On the CW's Smallville, John Glover plays the scheming and sexy Lionel Luthor. But this summer he's taking a break from channeling a businessman who wants to take over the world by portraying a lovable loser who can barely make it out of his apartment: the nameless Man in Chair, aka the narrator of the delightful Broadway musical spoof The Drowsy Chaperone. A veteran character actor who honed his skills on stage, Glover has remained active in the theater, despite his busy film and TV schedule. But his turn in Drowsy marks the first time he has graced the Great White Way in over a decade. The actor chatted with TVGuide.com about his return to Broadway, his small-screen success and why he's so good at playing bad.
TVGuide.com: Although you're a theater guy, The Drowsy Chaperone is the first time you've done a Broadway musical, right?
John Glover: It is! It's been a lifelong dream of mine to be in a Broadway musical.
TVGuide.com: But you don't actually have any solo songs in the show.
Glover: Well see, I'm not a singer. That's what makes this the perfect job for me! [Laughs]
TVGuide.com: How did you get the gig?
Glover: Since I'm doing Smallville, I only have a limited amount of time to do theater. But every hiatus, I have come back east to do a play somewhere. Last year I did Terrence McNally's Some Men down in Philadelphia, and the year before that I did The Paris Letter off Broadway. This year my agent called me and said that the folks behind Drowsy were interested in me taking over for Bob [Martin, the show's cowriter and star].
TVGuide.com: Were you already a fan of the show?
Glover: I hadn't seen it. But when I read the script, I knew that I wanted to do it.
TVGuide.com: Judging by most of your movie and TV work, the part's a big departure for you. For one, you're not evil! Why are you always the bad guy?
Glover: [Laughs] The first really big evil thing I did was the movie 52 Pick-Up, and what happens with film is that you get typed. Since there's more money at stake, if they know you can do something, then that's what they want you to do. That's the beauty of the theater. It allows me to be a versatile actor.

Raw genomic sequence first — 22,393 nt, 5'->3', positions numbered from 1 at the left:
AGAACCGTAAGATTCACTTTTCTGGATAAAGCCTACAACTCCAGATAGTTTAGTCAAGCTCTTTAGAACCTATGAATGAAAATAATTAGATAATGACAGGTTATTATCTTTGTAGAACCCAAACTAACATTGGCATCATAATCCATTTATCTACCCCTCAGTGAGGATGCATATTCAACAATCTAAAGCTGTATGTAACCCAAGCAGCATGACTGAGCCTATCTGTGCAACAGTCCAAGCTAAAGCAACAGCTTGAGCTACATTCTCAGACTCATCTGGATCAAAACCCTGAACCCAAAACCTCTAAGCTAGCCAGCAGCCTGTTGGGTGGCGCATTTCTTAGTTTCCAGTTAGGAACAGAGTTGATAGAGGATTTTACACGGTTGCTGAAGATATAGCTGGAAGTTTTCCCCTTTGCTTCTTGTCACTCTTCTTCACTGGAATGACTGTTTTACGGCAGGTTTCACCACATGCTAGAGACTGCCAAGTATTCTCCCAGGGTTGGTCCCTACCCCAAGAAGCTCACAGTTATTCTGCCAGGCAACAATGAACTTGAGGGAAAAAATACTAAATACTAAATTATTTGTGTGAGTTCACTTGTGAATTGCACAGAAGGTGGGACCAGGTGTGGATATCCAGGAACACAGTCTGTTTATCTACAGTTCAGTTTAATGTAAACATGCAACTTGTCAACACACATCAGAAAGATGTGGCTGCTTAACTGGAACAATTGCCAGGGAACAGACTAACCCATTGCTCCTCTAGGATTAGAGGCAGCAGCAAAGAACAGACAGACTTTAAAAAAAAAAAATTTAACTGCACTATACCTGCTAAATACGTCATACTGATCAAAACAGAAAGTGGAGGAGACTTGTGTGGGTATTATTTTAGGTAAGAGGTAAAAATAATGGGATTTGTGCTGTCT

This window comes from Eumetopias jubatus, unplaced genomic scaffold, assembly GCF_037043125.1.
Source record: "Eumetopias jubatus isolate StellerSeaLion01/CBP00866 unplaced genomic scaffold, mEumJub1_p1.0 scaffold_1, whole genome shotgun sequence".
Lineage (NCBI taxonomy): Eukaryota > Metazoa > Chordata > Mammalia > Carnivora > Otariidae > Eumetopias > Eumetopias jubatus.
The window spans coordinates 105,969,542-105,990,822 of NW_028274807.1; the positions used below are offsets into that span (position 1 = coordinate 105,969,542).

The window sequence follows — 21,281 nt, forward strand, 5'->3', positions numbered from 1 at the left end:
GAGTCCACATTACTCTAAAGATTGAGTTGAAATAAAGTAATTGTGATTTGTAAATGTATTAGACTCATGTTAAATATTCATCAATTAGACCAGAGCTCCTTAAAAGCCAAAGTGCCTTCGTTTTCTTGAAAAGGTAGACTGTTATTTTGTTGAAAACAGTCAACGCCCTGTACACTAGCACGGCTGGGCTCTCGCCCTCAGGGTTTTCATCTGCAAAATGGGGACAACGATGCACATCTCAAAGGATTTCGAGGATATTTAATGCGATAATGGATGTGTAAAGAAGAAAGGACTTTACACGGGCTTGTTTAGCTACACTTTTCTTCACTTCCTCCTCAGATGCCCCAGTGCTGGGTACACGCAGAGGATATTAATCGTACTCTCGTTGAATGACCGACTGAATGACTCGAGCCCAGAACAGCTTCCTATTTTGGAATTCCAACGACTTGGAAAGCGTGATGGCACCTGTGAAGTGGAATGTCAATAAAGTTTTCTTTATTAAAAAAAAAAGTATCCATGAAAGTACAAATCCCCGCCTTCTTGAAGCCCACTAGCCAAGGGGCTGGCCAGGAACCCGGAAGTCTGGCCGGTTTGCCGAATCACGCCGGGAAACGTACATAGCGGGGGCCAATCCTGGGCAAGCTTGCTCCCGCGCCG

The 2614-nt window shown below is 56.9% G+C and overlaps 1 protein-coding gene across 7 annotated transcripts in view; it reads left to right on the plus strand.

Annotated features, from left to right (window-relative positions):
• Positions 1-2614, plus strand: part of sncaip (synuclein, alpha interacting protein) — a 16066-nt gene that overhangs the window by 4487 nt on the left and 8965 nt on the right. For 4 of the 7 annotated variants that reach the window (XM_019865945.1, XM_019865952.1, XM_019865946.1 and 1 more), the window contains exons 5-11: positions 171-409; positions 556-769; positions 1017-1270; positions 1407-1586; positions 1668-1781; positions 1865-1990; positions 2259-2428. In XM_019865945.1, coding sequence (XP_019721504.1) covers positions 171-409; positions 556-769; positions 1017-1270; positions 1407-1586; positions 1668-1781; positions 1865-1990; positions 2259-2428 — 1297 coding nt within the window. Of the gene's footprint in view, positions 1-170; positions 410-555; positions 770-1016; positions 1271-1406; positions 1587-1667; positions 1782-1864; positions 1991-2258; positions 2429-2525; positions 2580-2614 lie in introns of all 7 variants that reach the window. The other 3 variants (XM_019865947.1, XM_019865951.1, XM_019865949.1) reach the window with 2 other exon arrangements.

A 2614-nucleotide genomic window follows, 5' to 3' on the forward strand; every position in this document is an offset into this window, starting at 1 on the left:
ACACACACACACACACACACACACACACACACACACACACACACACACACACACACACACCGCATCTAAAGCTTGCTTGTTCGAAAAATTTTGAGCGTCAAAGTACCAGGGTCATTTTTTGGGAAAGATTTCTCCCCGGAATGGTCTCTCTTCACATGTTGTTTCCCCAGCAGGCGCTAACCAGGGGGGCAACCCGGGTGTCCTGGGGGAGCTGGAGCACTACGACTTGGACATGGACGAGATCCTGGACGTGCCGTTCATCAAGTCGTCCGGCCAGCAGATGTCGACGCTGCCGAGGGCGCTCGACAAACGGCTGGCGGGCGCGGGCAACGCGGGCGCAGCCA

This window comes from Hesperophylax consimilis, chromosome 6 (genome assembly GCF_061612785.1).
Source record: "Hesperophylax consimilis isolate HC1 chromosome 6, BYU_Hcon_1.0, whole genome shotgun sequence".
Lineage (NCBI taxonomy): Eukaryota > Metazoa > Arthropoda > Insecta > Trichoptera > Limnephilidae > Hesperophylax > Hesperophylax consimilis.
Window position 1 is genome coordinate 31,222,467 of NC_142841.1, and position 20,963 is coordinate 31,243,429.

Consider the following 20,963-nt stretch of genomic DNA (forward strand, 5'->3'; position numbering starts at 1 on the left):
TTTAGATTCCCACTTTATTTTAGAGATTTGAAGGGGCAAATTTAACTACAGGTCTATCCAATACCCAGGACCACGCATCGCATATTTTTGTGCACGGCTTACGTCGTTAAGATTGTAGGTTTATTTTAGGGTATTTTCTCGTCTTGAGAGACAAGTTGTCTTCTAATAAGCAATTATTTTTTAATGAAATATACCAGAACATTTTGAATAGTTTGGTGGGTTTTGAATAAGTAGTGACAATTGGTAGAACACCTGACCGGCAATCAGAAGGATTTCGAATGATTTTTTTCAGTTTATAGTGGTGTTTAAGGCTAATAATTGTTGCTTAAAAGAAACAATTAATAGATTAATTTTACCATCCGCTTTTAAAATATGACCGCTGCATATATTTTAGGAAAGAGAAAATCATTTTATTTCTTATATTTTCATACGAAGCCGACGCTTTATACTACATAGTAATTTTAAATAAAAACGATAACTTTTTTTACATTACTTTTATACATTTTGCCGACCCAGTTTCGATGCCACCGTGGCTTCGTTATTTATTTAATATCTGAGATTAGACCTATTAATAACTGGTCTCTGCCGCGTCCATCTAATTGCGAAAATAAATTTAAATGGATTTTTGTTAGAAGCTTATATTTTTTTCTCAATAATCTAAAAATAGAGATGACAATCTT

TVGuide.com: Totally. That was a fabulous show and you made a delicious Devil. And I had a total crush on you in that.
Glover: Well, Raven, thank you!
TVGuide.com: The season finale of Smallville left a lot of unanswered questions. Lionel looked in pretty bad shape. You're definitely back next season?
TVGuide.com: Now that Martha Kent is off to Washington, D.C., what will happen to the flirtation you two had going?
Glover: I'm going to miss Martha! There's nothing to be done... unless I write her a love letter. I don't know if they'll deal with it on the show but [Annette O'Toole's] contract's up and I don't think she's coming back. [A Smallville spokesperson tells TVGuide.com that O'Toole will "be back for a few appearances" this season.]
TVGuide.com: Lionel seems to be indulging his good side, protecting Clark. Is he turning over a new leaf?
Glover: Not completely. Remember, how many fathers out there have given their son shock treatment and insist it's for his own good? [Laughs]? As long as Lionel stays interesting. The [writers] attempted to make him good before, but it didn’t work. That's one of the challenges of Smallville. I don't think they thought it would be on this long. They kind of planned on four years, the high-school years.
TVGuide.com: They didn't count on all those teenage girls who love Tom Welling and the sick older women — like me — who love you!
Glover: God bless you!
TVGuide.com: On a personal note, you've been an openly gay actor for years without ever making a big deal about it. What do you think of the young generation of gay actors, like T. R. Knight and Neil Patrick Harris, who publicly declare their sexual orientation in the pages of magazines?
Glover: Good for them for daring to do that because it used to be you'd lose your job. People had to hide. I mean look at what Rock Hudson had to go through. He had to get married or else he wouldn't have had a career. I'm hoping, though, that we'll come to the time when it doesn't matter. We just say, "This is who I am," and that's that.
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